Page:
During my virgin voyage into newspapering, I decided to write about being raped. After I wrote my story in a play-by-play fashion (not unlike this one), I let the male music editor read it.
That simple act started my recovery, especially when the guy read it and cried.
I didn't publish my story, though. I wasn't quite ready, nor have I been for all these years, to tell the story publicly. I sure wasn't going to tell it when my mother was still alive.
I've alluded to it here and there, but it wasn't until this year, when we decided to focus the Chick Ball on sexual assault, that I knew it was my turn to come out, so to speak.
The 8th Annual JFP Chick Ball has girl bands, art, magic, tango, men of character, dancing divas and so much more! Oh, and there's a photo booth
I meet many young women who blame themselves for being assaulted. I meet women and men who excuse men for not being able to control themselves if a woman flirts, dances a certain way or even wears sexy clothes around them. ("Boys will be boys.") And almost everyone I talk to about sexual assault manages to blame the victim, without even knowing it, just as they do with domestic abuse. They ask about her role first: why she/we (a) dressed sexy or (b) went with him or (c) didn't scream loudly enough or whatever other excuse they can find not to ask: "Why does he rape?"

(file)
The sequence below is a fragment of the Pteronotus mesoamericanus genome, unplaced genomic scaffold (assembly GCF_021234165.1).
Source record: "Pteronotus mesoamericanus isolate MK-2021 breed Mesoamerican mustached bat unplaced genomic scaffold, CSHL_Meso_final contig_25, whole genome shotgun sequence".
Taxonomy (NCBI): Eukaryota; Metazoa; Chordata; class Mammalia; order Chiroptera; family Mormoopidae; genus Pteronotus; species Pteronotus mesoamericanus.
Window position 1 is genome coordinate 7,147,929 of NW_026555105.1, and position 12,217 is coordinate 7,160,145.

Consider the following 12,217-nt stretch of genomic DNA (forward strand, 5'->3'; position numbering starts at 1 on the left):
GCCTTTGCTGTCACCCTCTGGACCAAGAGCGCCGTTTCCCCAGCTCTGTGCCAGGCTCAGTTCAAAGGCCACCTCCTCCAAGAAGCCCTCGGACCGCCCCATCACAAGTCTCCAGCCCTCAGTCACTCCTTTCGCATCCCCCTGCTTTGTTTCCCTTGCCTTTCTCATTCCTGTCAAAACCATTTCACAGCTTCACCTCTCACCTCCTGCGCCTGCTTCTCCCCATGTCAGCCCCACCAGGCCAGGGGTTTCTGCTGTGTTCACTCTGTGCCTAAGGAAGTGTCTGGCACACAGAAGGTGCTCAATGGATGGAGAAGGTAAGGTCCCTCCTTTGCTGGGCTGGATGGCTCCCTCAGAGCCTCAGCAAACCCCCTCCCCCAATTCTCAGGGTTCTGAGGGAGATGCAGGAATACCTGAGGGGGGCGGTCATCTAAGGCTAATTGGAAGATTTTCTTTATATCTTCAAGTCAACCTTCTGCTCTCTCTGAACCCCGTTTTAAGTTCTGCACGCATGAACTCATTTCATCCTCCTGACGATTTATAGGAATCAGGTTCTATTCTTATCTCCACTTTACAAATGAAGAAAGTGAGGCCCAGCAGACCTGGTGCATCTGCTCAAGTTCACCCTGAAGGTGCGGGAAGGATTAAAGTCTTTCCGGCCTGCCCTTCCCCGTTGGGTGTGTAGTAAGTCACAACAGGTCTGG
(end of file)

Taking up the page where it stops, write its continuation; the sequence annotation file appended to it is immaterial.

Rape is a crime of violence and power, not of sex or passion. It is time we all talk about it, and often. Let's start here: No means no--no matter what. Men who refuse to take "no" for an answer should go to prison.
My rapist didn't go to jail or prison, and I pray he never raped again.
Even as I know he probably did.
Donna Ladd will host the JFP Chick Ball this weekend to raise funds for a rape-crisis center. Get details at jfpchickball.com.